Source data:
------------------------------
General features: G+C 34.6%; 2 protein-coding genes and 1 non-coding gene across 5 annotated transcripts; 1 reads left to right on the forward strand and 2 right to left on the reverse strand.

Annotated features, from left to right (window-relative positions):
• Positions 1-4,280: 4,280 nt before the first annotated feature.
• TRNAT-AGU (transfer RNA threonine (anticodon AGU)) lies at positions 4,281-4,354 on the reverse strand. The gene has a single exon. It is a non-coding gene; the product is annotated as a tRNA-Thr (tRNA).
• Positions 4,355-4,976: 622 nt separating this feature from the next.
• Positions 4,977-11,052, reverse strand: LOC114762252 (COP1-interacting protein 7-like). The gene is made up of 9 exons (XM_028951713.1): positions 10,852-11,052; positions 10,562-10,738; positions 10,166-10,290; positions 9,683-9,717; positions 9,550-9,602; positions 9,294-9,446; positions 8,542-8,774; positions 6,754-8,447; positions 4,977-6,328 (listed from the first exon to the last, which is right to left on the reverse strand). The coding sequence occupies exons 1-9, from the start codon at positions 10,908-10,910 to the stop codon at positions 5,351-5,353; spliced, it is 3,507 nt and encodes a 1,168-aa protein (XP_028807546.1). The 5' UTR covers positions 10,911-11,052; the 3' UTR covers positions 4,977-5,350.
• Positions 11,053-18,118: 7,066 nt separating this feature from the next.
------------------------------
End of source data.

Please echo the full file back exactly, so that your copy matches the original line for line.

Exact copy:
General features: G+C 34.6%; 2 protein-coding genes and 1 non-coding gene across 5 annotated transcripts; 1 reads left to right on the forward strand and 2 right to left on the reverse strand.

Annotated features, from left to right (window-relative positions):
• Positions 1-4,280: 4,280 nt before the first annotated feature.
• TRNAT-AGU (transfer RNA threonine (anticodon AGU)) lies at positions 4,281-4,354 on the reverse strand. The gene has a single exon. It is a non-coding gene; the product is annotated as a tRNA-Thr (tRNA).
• Positions 4,355-4,976: 622 nt separating this feature from the next.
• Positions 4,977-11,052, reverse strand: LOC114762252 (COP1-interacting protein 7-like). The gene is made up of 9 exons (XM_028951713.1): positions 10,852-11,052; positions 10,562-10,738; positions 10,166-10,290; positions 9,683-9,717; positions 9,550-9,602; positions 9,294-9,446; positions 8,542-8,774; positions 6,754-8,447; positions 4,977-6,328 (listed from the first exon to the last, which is right to left on the reverse strand). The coding sequence occupies exons 1-9, from the start codon at positions 10,908-10,910 to the stop codon at positions 5,351-5,353; spliced, it is 3,507 nt and encodes a 1,168-aa protein (XP_028807546.1). The 5' UTR covers positions 10,911-11,052; the 3' UTR covers positions 4,977-5,350.
• Positions 11,053-18,118: 7,066 nt separating this feature from the next.